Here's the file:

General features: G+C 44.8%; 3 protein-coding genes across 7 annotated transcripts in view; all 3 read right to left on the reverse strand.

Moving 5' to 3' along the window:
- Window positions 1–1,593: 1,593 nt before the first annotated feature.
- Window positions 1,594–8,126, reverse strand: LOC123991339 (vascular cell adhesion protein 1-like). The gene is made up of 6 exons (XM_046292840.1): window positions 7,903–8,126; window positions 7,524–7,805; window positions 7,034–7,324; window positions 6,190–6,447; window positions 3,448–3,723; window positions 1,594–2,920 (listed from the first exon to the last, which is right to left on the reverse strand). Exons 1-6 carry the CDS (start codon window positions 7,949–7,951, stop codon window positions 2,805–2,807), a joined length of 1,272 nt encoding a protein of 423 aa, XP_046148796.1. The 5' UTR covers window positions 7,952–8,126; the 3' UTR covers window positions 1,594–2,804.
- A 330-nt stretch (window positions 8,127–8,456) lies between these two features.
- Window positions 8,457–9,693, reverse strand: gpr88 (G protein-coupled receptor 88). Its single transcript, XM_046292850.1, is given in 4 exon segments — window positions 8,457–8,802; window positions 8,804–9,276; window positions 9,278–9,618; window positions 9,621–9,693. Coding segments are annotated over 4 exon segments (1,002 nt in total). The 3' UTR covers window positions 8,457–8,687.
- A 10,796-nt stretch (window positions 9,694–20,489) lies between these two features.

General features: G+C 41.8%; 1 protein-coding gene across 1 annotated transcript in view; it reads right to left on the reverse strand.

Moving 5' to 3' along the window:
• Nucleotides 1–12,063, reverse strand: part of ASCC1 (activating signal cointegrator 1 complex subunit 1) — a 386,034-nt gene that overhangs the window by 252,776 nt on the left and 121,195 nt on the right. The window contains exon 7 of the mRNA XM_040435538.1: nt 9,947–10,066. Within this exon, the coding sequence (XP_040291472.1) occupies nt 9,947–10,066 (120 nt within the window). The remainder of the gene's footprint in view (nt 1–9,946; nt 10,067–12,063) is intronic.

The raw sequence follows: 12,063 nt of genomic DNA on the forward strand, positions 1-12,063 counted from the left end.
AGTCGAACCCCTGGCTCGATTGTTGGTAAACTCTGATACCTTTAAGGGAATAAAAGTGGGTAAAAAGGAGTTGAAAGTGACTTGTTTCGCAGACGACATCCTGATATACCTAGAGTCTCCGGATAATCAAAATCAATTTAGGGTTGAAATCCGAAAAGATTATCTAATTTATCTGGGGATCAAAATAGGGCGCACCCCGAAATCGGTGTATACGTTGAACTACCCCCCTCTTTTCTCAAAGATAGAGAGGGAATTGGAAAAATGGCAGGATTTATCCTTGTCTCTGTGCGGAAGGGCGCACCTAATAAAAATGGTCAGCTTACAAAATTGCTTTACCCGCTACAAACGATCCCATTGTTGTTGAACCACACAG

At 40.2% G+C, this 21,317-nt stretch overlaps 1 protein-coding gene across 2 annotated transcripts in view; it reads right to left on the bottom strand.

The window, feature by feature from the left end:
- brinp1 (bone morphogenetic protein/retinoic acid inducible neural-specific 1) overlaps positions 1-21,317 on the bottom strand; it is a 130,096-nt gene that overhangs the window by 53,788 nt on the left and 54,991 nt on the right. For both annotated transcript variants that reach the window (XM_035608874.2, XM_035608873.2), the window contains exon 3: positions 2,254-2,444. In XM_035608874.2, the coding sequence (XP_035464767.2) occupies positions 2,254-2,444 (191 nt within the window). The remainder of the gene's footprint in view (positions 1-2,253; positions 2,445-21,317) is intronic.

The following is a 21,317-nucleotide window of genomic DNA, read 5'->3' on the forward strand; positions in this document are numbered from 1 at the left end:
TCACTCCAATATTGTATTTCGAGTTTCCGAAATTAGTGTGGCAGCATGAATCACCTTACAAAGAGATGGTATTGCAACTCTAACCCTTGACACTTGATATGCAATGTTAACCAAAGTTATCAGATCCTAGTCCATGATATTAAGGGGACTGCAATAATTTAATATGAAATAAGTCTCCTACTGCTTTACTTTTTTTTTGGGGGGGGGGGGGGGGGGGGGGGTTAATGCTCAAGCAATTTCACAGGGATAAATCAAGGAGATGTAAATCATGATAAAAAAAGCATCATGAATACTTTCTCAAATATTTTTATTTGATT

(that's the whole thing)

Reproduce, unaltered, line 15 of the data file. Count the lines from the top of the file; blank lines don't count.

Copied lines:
- brinp1 (bone morphogenetic protein/retinoic acid inducible neural-specific 1) overlaps positions 1-21,317 on the bottom strand; it is a 130,096-nt gene that overhangs the window by 53,788 nt on the left and 54,991 nt on the right. For both annotated transcript variants that reach the window (XM_035608874.2, XM_035608873.2), the window contains exon 3: positions 2,254-2,444. In XM_035608874.2, the coding sequence (XP_035464767.2) occupies positions 2,254-2,444 (191 nt within the window). The remainder of the gene's footprint in view (positions 1-2,253; positions 2,445-21,317) is intronic.